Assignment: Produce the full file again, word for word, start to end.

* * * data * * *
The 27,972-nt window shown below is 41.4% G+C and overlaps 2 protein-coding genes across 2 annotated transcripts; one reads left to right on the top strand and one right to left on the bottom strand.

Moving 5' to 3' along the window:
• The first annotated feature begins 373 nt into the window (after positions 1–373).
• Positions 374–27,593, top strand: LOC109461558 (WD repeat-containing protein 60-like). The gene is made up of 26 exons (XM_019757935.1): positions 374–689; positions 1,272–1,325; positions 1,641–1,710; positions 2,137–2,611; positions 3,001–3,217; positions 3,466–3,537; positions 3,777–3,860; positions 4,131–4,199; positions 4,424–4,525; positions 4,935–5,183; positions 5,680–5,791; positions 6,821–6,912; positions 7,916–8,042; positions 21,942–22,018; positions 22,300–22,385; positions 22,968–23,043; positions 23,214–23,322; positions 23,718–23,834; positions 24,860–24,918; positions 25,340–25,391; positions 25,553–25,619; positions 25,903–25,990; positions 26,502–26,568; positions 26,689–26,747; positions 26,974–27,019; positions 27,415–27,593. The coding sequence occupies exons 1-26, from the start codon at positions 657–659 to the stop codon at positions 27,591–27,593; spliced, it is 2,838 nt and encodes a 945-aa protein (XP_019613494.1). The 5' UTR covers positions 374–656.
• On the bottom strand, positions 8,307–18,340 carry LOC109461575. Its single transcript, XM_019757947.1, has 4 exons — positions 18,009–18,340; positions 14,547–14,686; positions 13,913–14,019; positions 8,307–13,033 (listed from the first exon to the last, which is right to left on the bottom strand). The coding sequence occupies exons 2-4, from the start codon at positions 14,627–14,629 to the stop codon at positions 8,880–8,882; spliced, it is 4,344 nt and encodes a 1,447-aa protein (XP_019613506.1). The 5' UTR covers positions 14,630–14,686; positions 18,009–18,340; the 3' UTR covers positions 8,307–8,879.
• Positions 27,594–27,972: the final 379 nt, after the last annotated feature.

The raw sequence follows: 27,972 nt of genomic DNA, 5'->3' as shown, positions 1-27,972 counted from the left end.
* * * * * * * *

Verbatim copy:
The 27,972-nt window shown below is 41.4% G+C and overlaps 2 protein-coding genes across 2 annotated transcripts; one reads left to right on the top strand and one right to left on the bottom strand.

Moving 5' to 3' along the window:
• The first annotated feature begins 373 nt into the window (after positions 1–373).
• Positions 374–27,593, top strand: LOC109461558 (WD repeat-containing protein 60-like). The gene is made up of 26 exons (XM_019757935.1): positions 374–689; positions 1,272–1,325; positions 1,641–1,710; positions 2,137–2,611; positions 3,001–3,217; positions 3,466–3,537; positions 3,777–3,860; positions 4,131–4,199; positions 4,424–4,525; positions 4,935–5,183; positions 5,680–5,791; positions 6,821–6,912; positions 7,916–8,042; positions 21,942–22,018; positions 22,300–22,385; positions 22,968–23,043; positions 23,214–23,322; positions 23,718–23,834; positions 24,860–24,918; positions 25,340–25,391; positions 25,553–25,619; positions 25,903–25,990; positions 26,502–26,568; positions 26,689–26,747; positions 26,974–27,019; positions 27,415–27,593. The coding sequence occupies exons 1-26, from the start codon at positions 657–659 to the stop codon at positions 27,591–27,593; spliced, it is 2,838 nt and encodes a 945-aa protein (XP_019613494.1). The 5' UTR covers positions 374–656.
• On the bottom strand, positions 8,307–18,340 carry LOC109461575. Its single transcript, XM_019757947.1, has 4 exons — positions 18,009–18,340; positions 14,547–14,686; positions 13,913–14,019; positions 8,307–13,033 (listed from the first exon to the last, which is right to left on the bottom strand). The coding sequence occupies exons 2-4, from the start codon at positions 14,627–14,629 to the stop codon at positions 8,880–8,882; spliced, it is 4,344 nt and encodes a 1,447-aa protein (XP_019613506.1). The 5' UTR covers positions 14,630–14,686; positions 18,009–18,340; the 3' UTR covers positions 8,307–8,879.
• Positions 27,594–27,972: the final 379 nt, after the last annotated feature.

The raw sequence follows: 27,972 nt of genomic DNA, 5'->3' as shown, positions 1-27,972 counted from the left end.